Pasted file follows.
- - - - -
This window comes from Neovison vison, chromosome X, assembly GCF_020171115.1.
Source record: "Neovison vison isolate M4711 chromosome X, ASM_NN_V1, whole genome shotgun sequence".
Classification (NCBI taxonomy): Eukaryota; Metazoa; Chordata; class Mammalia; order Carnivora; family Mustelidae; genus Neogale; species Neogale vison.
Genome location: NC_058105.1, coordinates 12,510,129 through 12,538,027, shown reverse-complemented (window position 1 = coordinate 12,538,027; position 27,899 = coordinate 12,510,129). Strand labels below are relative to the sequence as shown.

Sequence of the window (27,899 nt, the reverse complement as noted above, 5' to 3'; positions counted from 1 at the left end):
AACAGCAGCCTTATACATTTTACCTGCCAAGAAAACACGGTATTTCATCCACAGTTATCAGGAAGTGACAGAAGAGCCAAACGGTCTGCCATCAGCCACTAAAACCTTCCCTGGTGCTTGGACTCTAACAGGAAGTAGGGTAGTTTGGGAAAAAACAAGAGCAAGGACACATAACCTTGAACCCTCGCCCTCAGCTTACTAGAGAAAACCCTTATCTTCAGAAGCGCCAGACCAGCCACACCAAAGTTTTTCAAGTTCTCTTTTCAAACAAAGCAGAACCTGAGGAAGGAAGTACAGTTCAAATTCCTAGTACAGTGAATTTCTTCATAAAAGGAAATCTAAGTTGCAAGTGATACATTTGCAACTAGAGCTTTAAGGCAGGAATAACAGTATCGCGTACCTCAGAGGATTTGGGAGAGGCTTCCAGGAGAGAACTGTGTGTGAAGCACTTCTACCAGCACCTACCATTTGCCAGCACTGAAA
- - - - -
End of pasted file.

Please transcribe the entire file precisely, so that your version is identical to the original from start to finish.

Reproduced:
This window comes from Neovison vison, chromosome X, assembly GCF_020171115.1.
Source record: "Neovison vison isolate M4711 chromosome X, ASM_NN_V1, whole genome shotgun sequence".
Classification (NCBI taxonomy): Eukaryota; Metazoa; Chordata; class Mammalia; order Carnivora; family Mustelidae; genus Neogale; species Neogale vison.
Genome location: NC_058105.1, coordinates 12,510,129 through 12,538,027, shown reverse-complemented (window position 1 = coordinate 12,538,027; position 27,899 = coordinate 12,510,129). Strand labels below are relative to the sequence as shown.

Sequence of the window (27,899 nt, the reverse complement as noted above, 5' to 3'; positions counted from 1 at the left end):
AACAGCAGCCTTATACATTTTACCTGCCAAGAAAACACGGTATTTCATCCACAGTTATCAGGAAGTGACAGAAGAGCCAAACGGTCTGCCATCAGCCACTAAAACCTTCCCTGGTGCTTGGACTCTAACAGGAAGTAGGGTAGTTTGGGAAAAAACAAGAGCAAGGACACATAACCTTGAACCCTCGCCCTCAGCTTACTAGAGAAAACCCTTATCTTCAGAAGCGCCAGACCAGCCACACCAAAGTTTTTCAAGTTCTCTTTTCAAACAAAGCAGAACCTGAGGAAGGAAGTACAGTTCAAATTCCTAGTACAGTGAATTTCTTCATAAAAGGAAATCTAAGTTGCAAGTGATACATTTGCAACTAGAGCTTTAAGGCAGGAATAACAGTATCGCGTACCTCAGAGGATTTGGGAGAGGCTTCCAGGAGAGAACTGTGTGTGAAGCACTTCTACCAGCACCTACCATTTGCCAGCACTGAAA